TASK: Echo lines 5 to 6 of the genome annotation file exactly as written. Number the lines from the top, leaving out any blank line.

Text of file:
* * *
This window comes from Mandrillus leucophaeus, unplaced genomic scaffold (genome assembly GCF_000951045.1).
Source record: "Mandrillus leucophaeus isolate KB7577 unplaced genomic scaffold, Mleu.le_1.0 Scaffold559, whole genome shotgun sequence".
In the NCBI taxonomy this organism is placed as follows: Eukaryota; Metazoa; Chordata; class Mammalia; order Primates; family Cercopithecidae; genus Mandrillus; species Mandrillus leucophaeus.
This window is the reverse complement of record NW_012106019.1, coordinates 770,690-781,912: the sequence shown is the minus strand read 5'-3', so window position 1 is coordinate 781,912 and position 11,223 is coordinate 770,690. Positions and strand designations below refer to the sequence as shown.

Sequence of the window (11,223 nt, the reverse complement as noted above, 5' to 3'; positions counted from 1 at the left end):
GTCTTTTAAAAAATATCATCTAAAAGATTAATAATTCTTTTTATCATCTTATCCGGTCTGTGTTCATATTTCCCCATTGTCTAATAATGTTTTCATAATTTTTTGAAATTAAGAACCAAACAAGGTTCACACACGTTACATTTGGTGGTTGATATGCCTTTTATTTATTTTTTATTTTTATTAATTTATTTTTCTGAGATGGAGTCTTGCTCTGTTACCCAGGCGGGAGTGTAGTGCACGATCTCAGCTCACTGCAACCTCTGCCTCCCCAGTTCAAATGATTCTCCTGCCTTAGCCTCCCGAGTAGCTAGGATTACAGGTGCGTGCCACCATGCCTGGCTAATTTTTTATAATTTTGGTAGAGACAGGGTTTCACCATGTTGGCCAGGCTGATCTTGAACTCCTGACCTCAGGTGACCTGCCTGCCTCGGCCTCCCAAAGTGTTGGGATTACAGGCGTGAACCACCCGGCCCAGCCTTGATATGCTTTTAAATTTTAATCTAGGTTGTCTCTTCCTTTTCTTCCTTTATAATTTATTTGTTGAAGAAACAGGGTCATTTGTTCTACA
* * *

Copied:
Sequence of the window (11,223 nt, the reverse complement as noted above, 5' to 3'; positions counted from 1 at the left end):
GTCTTTTAAAAAATATCATCTAAAAGATTAATAATTCTTTTTATCATCTTATCCGGTCTGTGTTCATATTTCCCCATTGTCTAATAATGTTTTCATAATTTTTTGAAATTAAGAACCAAACAAGGTTCACACACGTTACATTTGGTGGTTGATATGCCTTTTATTTATTTTTTATTTTTATTAATTTATTTTTCTGAGATGGAGTCTTGCTCTGTTACCCAGGCGGGAGTGTAGTGCACGATCTCAGCTCACTGCAACCTCTGCCTCCCCAGTTCAAATGATTCTCCTGCCTTAGCCTCCCGAGTAGCTAGGATTACAGGTGCGTGCCACCATGCCTGGCTAATTTTTTATAATTTTGGTAGAGACAGGGTTTCACCATGTTGGCCAGGCTGATCTTGAACTCCTGACCTCAGGTGACCTGCCTGCCTCGGCCTCCCAAAGTGTTGGGATTACAGGCGTGAACCACCCGGCCCAGCCTTGATATGCTTTTAAATTTTAATCTAGGTTGTCTCTTCCTTTTCTTCCTTTATAATTTATTTGTTGAAGAAACAGGGTCATTTGTTCTACA